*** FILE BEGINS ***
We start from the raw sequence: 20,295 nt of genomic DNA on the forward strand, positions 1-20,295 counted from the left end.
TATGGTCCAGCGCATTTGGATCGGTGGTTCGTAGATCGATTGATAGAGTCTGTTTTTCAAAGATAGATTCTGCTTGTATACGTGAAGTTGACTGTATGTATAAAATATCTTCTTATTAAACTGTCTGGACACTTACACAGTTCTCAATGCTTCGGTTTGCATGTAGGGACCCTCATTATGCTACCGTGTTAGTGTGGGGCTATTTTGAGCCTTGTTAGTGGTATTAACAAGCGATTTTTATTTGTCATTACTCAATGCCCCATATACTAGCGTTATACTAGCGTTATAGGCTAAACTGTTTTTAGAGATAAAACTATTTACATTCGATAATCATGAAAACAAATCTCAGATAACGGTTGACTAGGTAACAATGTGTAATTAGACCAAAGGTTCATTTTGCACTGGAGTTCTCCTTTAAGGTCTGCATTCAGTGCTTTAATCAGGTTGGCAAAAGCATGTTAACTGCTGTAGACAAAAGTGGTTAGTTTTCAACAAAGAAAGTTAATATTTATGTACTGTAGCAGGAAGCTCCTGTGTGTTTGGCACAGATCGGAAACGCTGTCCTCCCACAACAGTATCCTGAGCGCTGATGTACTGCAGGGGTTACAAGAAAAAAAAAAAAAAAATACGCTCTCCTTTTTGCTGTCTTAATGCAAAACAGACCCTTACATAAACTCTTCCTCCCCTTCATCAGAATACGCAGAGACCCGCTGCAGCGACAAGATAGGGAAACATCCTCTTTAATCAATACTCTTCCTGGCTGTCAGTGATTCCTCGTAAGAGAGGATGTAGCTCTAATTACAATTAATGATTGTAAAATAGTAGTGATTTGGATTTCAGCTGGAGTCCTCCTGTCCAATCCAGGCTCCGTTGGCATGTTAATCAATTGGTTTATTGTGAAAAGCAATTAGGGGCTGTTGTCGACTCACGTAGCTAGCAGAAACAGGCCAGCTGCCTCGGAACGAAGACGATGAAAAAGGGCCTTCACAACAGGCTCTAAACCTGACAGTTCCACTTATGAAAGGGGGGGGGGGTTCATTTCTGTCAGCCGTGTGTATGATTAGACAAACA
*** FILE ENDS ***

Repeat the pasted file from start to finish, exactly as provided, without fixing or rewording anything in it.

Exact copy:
We start from the raw sequence: 20,295 nt of genomic DNA on the forward strand, positions 1-20,295 counted from the left end.
TATGGTCCAGCGCATTTGGATCGGTGGTTCGTAGATCGATTGATAGAGTCTGTTTTTCAAAGATAGATTCTGCTTGTATACGTGAAGTTGACTGTATGTATAAAATATCTTCTTATTAAACTGTCTGGACACTTACACAGTTCTCAATGCTTCGGTTTGCATGTAGGGACCCTCATTATGCTACCGTGTTAGTGTGGGGCTATTTTGAGCCTTGTTAGTGGTATTAACAAGCGATTTTTATTTGTCATTACTCAATGCCCCATATACTAGCGTTATACTAGCGTTATAGGCTAAACTGTTTTTAGAGATAAAACTATTTACATTCGATAATCATGAAAACAAATCTCAGATAACGGTTGACTAGGTAACAATGTGTAATTAGACCAAAGGTTCATTTTGCACTGGAGTTCTCCTTTAAGGTCTGCATTCAGTGCTTTAATCAGGTTGGCAAAAGCATGTTAACTGCTGTAGACAAAAGTGGTTAGTTTTCAACAAAGAAAGTTAATATTTATGTACTGTAGCAGGAAGCTCCTGTGTGTTTGGCACAGATCGGAAACGCTGTCCTCCCACAACAGTATCCTGAGCGCTGATGTACTGCAGGGGTTACAAGAAAAAAAAAAAAAAAATACGCTCTCCTTTTTGCTGTCTTAATGCAAAACAGACCCTTACATAAACTCTTCCTCCCCTTCATCAGAATACGCAGAGACCCGCTGCAGCGACAAGATAGGGAAACATCCTCTTTAATCAATACTCTTCCTGGCTGTCAGTGATTCCTCGTAAGAGAGGATGTAGCTCTAATTACAATTAATGATTGTAAAATAGTAGTGATTTGGATTTCAGCTGGAGTCCTCCTGTCCAATCCAGGCTCCGTTGGCATGTTAATCAATTGGTTTATTGTGAAAAGCAATTAGGGGCTGTTGTCGACTCACGTAGCTAGCAGAAACAGGCCAGCTGCCTCGGAACGAAGACGATGAAAAAGGGCCTTCACAACAGGCTCTAAACCTGACAGTTCCACTTATGAAAGGGGGGGGGGGTTCATTTCTGTCAGCCGTGTGTATGATTAGACAAACA